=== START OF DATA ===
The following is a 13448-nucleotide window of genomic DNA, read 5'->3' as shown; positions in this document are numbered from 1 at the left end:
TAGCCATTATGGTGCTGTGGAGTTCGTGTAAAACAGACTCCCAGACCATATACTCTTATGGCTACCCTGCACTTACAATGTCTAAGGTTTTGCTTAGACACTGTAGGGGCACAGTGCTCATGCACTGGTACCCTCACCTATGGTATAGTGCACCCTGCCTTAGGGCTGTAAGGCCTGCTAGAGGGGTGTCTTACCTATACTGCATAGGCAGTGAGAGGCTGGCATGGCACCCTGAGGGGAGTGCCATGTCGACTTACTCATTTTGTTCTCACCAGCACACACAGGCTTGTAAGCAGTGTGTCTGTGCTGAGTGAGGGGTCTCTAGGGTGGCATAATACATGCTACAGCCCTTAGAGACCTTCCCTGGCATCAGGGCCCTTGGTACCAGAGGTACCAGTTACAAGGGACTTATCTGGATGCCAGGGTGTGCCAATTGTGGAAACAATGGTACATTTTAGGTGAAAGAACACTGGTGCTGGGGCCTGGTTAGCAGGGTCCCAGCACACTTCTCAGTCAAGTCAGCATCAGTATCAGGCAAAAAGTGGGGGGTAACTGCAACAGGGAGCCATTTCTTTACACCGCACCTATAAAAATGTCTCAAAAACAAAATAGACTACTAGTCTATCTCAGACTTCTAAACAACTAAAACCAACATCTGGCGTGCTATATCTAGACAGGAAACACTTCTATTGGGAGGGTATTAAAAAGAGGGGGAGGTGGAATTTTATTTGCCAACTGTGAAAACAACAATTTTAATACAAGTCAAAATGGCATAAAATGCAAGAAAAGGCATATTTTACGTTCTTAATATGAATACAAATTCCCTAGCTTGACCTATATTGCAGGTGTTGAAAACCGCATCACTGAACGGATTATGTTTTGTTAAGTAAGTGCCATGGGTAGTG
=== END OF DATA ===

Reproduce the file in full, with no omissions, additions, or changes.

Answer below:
The following is a 13448-nucleotide window of genomic DNA, read 5'->3' as shown; positions in this document are numbered from 1 at the left end:
TAGCCATTATGGTGCTGTGGAGTTCGTGTAAAACAGACTCCCAGACCATATACTCTTATGGCTACCCTGCACTTACAATGTCTAAGGTTTTGCTTAGACACTGTAGGGGCACAGTGCTCATGCACTGGTACCCTCACCTATGGTATAGTGCACCCTGCCTTAGGGCTGTAAGGCCTGCTAGAGGGGTGTCTTACCTATACTGCATAGGCAGTGAGAGGCTGGCATGGCACCCTGAGGGGAGTGCCATGTCGACTTACTCATTTTGTTCTCACCAGCACACACAGGCTTGTAAGCAGTGTGTCTGTGCTGAGTGAGGGGTCTCTAGGGTGGCATAATACATGCTACAGCCCTTAGAGACCTTCCCTGGCATCAGGGCCCTTGGTACCAGAGGTACCAGTTACAAGGGACTTATCTGGATGCCAGGGTGTGCCAATTGTGGAAACAATGGTACATTTTAGGTGAAAGAACACTGGTGCTGGGGCCTGGTTAGCAGGGTCCCAGCACACTTCTCAGTCAAGTCAGCATCAGTATCAGGCAAAAAGTGGGGGGTAACTGCAACAGGGAGCCATTTCTTTACACCGCACCTATAAAAATGTCTCAAAAACAAAATAGACTACTAGTCTATCTCAGACTTCTAAACAACTAAAACCAACATCTGGCGTGCTATATCTAGACAGGAAACACTTCTATTGGGAGGGTATTAAAAAGAGGGGGAGGTGGAATTTTATTTGCCAACTGTGAAAACAACAATTTTAATACAAGTCAAAATGGCATAAAATGCAAGAAAAGGCATATTTTACGTTCTTAATATGAATACAAATTCCCTAGCTTGACCTATATTGCAGGTGTTGAAAACCGCATCACTGAACGGATTATGTTTTGTTAAGTAAGTGCCATGGGTAGTG